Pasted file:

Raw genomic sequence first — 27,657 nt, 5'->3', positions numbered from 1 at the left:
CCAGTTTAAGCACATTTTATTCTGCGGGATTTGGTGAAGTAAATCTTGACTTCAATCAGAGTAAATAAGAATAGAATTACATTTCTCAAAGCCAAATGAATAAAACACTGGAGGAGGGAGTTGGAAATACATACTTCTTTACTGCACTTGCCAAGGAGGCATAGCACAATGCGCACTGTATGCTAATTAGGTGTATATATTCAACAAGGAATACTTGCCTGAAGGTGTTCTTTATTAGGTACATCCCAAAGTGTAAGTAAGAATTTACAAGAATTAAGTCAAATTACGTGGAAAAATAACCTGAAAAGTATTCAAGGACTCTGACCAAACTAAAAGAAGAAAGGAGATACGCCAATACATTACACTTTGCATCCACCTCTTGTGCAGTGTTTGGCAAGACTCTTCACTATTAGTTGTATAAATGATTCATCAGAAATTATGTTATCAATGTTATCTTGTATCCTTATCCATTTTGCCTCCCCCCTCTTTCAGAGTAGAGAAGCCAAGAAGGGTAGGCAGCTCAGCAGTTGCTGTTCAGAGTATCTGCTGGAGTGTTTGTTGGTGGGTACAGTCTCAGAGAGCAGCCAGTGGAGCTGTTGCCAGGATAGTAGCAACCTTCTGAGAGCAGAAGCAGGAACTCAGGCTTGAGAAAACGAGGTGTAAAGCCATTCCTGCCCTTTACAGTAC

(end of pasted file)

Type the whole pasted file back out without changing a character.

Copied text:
Raw genomic sequence first — 27,657 nt, 5'->3', positions numbered from 1 at the left:
CCAGTTTAAGCACATTTTATTCTGCGGGATTTGGTGAAGTAAATCTTGACTTCAATCAGAGTAAATAAGAATAGAATTACATTTCTCAAAGCCAAATGAATAAAACACTGGAGGAGGGAGTTGGAAATACATACTTCTTTACTGCACTTGCCAAGGAGGCATAGCACAATGCGCACTGTATGCTAATTAGGTGTATATATTCAACAAGGAATACTTGCCTGAAGGTGTTCTTTATTAGGTACATCCCAAAGTGTAAGTAAGAATTTACAAGAATTAAGTCAAATTACGTGGAAAAATAACCTGAAAAGTATTCAAGGACTCTGACCAAACTAAAAGAAGAAAGGAGATACGCCAATACATTACACTTTGCATCCACCTCTTGTGCAGTGTTTGGCAAGACTCTTCACTATTAGTTGTATAAATGATTCATCAGAAATTATGTTATCAATGTTATCTTGTATCCTTATCCATTTTGCCTCCCCCCTCTTTCAGAGTAGAGAAGCCAAGAAGGGTAGGCAGCTCAGCAGTTGCTGTTCAGAGTATCTGCTGGAGTGTTTGTTGGTGGGTACAGTCTCAGAGAGCAGCCAGTGGAGCTGTTGCCAGGATAGTAGCAACCTTCTGAGAGCAGAAGCAGGAACTCAGGCTTGAGAAAACGAGGTGTAAAGCCATTCCTGCCCTTTACAGTAC